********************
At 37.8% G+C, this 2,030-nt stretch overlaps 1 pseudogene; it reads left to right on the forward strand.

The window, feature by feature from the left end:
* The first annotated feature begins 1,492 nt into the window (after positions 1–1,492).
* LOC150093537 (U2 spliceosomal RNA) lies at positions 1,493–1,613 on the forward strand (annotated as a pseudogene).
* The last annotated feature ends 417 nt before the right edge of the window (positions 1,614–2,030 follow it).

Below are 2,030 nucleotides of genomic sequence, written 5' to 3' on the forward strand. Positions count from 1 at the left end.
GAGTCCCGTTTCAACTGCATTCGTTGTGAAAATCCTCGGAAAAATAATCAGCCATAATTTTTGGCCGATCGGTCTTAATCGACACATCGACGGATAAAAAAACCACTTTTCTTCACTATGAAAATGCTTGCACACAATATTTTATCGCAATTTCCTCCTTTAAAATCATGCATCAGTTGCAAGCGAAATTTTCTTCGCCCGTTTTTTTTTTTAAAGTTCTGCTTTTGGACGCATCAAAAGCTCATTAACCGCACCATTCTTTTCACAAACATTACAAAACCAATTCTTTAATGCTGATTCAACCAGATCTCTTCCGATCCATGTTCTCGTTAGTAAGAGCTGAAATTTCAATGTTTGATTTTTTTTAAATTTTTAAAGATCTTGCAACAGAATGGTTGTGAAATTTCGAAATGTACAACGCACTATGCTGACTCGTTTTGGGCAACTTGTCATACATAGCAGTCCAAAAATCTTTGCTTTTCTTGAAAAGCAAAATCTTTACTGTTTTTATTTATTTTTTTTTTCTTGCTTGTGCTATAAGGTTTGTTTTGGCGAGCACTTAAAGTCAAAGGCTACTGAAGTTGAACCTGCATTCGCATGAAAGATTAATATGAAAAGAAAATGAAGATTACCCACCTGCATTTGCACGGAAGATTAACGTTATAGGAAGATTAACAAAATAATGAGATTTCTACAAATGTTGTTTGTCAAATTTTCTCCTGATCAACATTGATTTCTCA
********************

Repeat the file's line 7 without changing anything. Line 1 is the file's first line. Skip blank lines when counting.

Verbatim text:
GAGTCCCGTTTCAACTGCATTCGTTGTGAAAATCCTCGGAAAAATAATCAGCCATAATTTTTGGCCGATCGGTCTTAATCGACACATCGACGGATAAAAAAACCACTTTTCTTCACTATGAAAATGCTTGCACACAATATTTTATCGCAATTTCCTCCTTTAAAATCATGCATCAGTTGCAAGCGAAATTTTCTTCGCCCGTTTTTTTTTTTAAAGTTCTGCTTTTGGACGCATCAAAAGCTCATTAACCGCACCATTCTTTTCACAAACATTACAAAACCAATTCTTTAATGCTGATTCAACCAGATCTCTTCCGATCCATGTTCTCGTTAGTAAGAGCTGAAATTTCAATGTTTGATTTTTTTTAAATTTTTAAAGATCTTGCAACAGAATGGTTGTGAAATTTCGAAATGTACAACGCACTATGCTGACTCGTTTTGGGCAACTTGTCATACATAGCAGTCCAAAAATCTTTGCTTTTCTTGAAAAGCAAAATCTTTACTGTTTTTATTTATTTTTTTTTTCTTGCTTGTGCTATAAGGTTTGTTTTGGCGAGCACTTAAAGTCAAAGGCTACTGAAGTTGAACCTGCATTCGCATGAAAGATTAATATGAAAAGAAAATGAAGATTACCCACCTGCATTTGCACGGAAGATTAACGTTATAGGAAGATTAACAAAATAATGAGATTTCTACAAATGTTGTTTGTCAAATTTTCTCCTGATCAACATTGATTTCTCA